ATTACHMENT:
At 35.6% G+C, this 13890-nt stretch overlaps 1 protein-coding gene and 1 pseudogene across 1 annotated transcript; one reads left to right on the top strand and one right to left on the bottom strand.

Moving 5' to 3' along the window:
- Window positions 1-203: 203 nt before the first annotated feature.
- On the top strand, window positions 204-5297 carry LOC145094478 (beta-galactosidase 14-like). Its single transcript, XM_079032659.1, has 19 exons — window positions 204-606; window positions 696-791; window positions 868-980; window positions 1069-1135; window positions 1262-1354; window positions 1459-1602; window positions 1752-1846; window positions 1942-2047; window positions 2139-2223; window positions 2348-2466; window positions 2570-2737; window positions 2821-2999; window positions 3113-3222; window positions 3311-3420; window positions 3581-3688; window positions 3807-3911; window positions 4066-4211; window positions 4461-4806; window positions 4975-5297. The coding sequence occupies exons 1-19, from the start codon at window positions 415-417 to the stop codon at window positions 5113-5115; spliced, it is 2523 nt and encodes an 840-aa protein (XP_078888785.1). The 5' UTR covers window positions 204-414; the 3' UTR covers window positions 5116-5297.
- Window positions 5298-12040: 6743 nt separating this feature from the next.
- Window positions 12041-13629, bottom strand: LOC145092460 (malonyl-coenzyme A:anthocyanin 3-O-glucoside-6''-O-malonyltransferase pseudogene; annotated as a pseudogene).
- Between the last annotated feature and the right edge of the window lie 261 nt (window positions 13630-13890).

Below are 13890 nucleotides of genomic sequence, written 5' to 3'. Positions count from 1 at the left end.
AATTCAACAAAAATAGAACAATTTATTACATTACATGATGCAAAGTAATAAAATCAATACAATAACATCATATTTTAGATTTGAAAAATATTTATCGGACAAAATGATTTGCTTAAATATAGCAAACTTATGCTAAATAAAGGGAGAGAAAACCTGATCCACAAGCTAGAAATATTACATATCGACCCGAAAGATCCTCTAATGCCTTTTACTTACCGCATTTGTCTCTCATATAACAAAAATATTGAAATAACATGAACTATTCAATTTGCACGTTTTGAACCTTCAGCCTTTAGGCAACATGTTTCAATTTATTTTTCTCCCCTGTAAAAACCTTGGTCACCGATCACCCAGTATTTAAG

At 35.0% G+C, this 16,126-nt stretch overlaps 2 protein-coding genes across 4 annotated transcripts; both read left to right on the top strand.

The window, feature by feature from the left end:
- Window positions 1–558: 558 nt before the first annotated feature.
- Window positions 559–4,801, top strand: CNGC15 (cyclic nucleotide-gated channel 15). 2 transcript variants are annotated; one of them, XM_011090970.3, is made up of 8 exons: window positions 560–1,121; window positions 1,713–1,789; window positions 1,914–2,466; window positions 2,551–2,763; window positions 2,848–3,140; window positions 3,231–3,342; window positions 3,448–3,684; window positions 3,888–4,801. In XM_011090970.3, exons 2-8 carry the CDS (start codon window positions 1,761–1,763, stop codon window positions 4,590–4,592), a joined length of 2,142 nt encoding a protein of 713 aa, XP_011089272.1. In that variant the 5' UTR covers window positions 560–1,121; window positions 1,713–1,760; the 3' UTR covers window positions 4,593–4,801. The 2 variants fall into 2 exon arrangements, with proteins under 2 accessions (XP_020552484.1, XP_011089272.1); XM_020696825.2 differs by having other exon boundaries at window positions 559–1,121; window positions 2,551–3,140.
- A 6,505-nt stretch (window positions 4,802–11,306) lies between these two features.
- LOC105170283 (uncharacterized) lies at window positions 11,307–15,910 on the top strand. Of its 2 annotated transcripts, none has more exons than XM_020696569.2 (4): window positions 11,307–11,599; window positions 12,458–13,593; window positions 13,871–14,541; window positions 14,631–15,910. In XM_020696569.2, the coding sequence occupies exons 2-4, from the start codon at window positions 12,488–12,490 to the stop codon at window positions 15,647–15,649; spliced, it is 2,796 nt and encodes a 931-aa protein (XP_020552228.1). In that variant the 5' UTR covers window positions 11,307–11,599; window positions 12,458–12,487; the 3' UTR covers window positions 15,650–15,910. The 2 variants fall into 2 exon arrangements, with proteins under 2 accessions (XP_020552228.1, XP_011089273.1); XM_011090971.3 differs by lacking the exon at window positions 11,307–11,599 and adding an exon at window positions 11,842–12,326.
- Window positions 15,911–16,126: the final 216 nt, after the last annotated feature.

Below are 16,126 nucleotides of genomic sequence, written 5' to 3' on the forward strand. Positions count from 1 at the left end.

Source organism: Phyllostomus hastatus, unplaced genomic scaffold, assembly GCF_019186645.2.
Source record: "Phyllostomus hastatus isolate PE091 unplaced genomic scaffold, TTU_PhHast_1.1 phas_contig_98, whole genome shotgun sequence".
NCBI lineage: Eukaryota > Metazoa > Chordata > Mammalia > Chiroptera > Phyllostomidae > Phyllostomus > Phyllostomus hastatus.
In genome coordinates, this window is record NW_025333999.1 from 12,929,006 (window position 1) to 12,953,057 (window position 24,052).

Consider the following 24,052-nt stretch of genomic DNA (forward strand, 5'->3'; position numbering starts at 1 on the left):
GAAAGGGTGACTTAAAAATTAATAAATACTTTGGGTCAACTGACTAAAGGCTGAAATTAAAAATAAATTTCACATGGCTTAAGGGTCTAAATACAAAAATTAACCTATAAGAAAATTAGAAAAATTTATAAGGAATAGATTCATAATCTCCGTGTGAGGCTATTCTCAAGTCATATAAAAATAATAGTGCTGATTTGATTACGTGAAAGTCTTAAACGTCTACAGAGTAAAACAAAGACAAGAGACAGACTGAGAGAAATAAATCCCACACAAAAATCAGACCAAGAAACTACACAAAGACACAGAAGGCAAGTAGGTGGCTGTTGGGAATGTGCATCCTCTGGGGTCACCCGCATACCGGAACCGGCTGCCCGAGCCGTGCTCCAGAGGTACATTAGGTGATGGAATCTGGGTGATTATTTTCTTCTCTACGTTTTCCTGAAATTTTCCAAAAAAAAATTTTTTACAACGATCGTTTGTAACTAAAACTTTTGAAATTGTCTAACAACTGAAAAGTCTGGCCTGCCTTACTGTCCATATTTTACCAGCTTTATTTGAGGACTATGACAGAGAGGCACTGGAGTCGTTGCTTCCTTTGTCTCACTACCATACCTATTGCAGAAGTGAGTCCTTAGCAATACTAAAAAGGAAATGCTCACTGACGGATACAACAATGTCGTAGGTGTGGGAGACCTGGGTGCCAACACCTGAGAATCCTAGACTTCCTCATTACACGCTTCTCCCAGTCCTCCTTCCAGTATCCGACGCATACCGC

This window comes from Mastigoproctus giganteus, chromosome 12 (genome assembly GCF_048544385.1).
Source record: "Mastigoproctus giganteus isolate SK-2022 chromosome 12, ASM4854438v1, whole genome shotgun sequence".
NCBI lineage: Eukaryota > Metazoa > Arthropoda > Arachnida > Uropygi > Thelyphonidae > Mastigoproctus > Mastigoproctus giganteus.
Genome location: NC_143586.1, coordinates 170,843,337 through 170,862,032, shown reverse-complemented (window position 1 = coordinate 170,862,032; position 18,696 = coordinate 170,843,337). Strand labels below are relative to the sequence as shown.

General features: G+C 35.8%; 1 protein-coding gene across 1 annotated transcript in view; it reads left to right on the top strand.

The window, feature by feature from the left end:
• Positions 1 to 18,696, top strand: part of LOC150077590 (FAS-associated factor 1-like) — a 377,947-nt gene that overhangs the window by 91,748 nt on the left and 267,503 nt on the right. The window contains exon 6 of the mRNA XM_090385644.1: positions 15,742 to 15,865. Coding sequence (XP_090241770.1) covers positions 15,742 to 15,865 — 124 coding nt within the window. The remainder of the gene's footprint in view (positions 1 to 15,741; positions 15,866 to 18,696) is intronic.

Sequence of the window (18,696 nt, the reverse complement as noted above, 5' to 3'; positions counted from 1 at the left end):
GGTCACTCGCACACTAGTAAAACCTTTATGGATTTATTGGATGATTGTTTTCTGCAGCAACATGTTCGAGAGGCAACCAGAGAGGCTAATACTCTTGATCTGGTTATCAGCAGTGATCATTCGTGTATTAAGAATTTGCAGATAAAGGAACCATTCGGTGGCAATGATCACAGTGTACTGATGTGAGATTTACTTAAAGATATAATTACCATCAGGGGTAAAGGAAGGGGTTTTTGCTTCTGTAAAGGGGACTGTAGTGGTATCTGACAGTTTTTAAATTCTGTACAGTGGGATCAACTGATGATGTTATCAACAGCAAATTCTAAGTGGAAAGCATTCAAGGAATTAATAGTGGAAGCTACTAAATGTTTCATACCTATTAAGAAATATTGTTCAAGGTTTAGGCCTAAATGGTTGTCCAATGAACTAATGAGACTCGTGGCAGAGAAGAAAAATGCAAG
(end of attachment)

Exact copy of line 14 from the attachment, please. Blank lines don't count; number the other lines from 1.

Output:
- A 6,505-nt stretch (window positions 4,802–11,306) lies between these two features.